I draw practical equal signs between Eden, the OT concept of “Shalom,” Jesus’ “Kingdom of God,” and the eschatological “New Heavens and New Earth.” To some level we get glimpses and experiences of them in the midst of all the sin and falleness of the here-and-now…. to a greater degree, we will only experience them *in fullness* after the resurrection.

        Grace and peace,
        `tim

      • Tim, would I be correct to read your sentiments that some experience Forgiveness, Healing, Justice, Reconciliation in this life and some do not until the “hereafter” as pointing towards universalism? I certainly have universalistic hopes. But I remain fairly convinced that lack of forgiveness and reconciliation will be the eschatological state for some. What scares me is that most of the warnings of impending judgement seem directed at those who appear to have Forgiveness, Healing, Justice, Reconciliation in this life but do not.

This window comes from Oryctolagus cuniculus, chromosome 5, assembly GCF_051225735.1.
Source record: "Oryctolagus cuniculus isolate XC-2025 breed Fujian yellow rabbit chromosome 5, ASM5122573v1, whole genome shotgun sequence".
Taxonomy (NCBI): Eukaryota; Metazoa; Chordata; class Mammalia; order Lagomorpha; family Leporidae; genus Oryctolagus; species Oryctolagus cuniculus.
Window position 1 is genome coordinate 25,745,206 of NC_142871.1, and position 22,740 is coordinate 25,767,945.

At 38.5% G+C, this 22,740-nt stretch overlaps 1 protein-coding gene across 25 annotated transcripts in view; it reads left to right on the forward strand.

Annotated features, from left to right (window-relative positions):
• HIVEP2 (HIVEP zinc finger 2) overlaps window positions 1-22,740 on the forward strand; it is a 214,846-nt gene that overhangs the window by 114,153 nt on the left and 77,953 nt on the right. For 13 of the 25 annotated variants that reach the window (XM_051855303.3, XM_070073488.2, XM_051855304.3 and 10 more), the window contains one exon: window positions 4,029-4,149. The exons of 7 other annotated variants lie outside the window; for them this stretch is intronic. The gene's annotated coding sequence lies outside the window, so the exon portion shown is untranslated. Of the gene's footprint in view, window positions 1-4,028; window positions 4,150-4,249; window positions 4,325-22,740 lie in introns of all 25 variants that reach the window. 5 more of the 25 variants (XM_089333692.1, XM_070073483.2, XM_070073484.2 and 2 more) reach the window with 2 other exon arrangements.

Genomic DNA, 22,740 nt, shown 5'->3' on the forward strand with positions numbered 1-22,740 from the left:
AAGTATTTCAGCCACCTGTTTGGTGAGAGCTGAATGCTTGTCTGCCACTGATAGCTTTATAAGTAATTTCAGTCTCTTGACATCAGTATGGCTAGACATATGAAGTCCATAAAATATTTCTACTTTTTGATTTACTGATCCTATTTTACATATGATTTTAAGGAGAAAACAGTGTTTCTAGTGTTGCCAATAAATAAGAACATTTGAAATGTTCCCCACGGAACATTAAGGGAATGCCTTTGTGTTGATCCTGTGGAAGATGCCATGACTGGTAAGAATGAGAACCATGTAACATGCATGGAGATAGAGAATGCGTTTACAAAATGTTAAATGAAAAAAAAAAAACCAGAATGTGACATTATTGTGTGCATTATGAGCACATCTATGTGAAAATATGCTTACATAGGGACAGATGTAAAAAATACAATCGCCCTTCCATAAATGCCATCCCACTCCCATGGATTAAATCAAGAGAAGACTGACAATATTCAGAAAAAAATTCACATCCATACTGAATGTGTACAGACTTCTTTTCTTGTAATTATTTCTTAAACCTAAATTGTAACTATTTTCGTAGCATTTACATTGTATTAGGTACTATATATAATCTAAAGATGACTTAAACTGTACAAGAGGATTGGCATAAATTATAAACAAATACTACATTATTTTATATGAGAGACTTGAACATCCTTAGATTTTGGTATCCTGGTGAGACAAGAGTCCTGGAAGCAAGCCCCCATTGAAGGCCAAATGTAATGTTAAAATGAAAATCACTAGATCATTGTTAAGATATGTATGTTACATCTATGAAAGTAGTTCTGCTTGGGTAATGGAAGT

As for equal signs between the garden and Jesus’ kingdom, I think we gained more in Christ than we lost in Adam. We started in a garden and await a heavenly city. In fact we wait the return of one who is prophet, priest, and king. These are all images that are predicated in the post-garden human experience: the need for a liaison to communicate between God and humanity, the need for priest to make supplications on behalf of the people, the need for political leadership which God seemingly at first rejects than concedes to. Don’t get me wrong. I don’t think God *really* changed God’s mind. And I certainly believe that Christ is the lamb that was slain before the foundations of the world (I am no open or process theist). But I do believe the picture painted of the end is more magnificent than that of our beginnings. But I do agree God will have the Shalom desired in the garden and throughout the Old Testament. The only way I can reconcile that with this motif of eschatological judgement is to believe in some form of annihilation, which frankly makes me sick to my stomach. So if you are a universalist, please try to convince me?!?! 🙂